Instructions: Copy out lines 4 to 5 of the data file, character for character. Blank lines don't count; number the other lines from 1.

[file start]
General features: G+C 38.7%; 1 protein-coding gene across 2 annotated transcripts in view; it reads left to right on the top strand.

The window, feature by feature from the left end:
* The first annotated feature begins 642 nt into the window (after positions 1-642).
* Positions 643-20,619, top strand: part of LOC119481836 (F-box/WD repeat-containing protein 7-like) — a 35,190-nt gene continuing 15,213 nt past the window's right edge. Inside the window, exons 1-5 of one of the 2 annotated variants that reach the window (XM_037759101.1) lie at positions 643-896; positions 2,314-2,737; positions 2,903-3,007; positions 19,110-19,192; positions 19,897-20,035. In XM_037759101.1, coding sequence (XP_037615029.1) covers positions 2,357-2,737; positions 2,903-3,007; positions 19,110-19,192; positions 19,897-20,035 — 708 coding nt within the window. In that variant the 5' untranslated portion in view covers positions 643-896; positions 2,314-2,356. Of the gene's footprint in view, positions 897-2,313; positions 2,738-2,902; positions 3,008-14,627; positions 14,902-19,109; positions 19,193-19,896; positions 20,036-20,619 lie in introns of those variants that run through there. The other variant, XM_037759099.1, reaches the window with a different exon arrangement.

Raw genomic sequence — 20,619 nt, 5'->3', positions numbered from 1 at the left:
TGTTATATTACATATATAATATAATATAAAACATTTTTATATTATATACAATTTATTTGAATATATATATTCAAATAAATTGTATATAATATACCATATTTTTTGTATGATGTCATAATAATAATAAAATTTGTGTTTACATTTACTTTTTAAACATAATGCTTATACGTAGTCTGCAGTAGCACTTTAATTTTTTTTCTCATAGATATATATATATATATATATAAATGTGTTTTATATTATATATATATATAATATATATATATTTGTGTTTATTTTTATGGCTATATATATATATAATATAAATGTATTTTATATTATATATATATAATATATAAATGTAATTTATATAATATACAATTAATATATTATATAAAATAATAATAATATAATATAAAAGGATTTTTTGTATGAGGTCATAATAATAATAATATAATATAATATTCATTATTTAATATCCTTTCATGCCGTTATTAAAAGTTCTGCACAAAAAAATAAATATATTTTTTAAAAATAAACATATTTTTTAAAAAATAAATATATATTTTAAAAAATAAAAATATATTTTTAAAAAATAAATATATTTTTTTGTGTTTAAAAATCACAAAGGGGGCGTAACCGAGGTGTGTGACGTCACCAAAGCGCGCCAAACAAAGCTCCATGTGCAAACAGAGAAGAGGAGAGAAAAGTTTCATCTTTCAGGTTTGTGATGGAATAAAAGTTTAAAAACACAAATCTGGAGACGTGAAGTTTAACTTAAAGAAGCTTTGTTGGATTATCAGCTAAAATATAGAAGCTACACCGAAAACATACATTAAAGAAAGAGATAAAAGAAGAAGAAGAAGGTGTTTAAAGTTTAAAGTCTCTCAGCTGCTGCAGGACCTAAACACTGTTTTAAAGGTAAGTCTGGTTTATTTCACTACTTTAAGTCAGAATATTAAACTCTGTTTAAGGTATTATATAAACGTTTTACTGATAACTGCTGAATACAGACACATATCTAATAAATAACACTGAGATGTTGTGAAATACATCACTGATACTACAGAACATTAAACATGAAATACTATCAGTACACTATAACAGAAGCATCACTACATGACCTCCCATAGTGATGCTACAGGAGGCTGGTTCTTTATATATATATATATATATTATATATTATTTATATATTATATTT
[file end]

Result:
* Positions 643-20,619, top strand: part of LOC119481836 (F-box/WD repeat-containing protein 7-like) — a 35,190-nt gene continuing 15,213 nt past the window's right edge. Inside the window, exons 1-5 of one of the 2 annotated variants that reach the window (XM_037759101.1) lie at positions 643-896; positions 2,314-2,737; positions 2,903-3,007; positions 19,110-19,192; positions 19,897-20,035. In XM_037759101.1, coding sequence (XP_037615029.1) covers positions 2,357-2,737; positions 2,903-3,007; positions 19,110-19,192; positions 19,897-20,035 — 708 coding nt within the window. In that variant the 5' untranslated portion in view covers positions 643-896; positions 2,314-2,356. Of the gene's footprint in view, positions 897-2,313; positions 2,738-2,902; positions 3,008-14,627; positions 14,902-19,109; positions 19,193-19,896; positions 20,036-20,619 lie in introns of those variants that run through there. The other variant, XM_037759099.1, reaches the window with a different exon arrangement.

Raw genomic sequence — 20,619 nt, 5'->3', positions numbered from 1 at the left: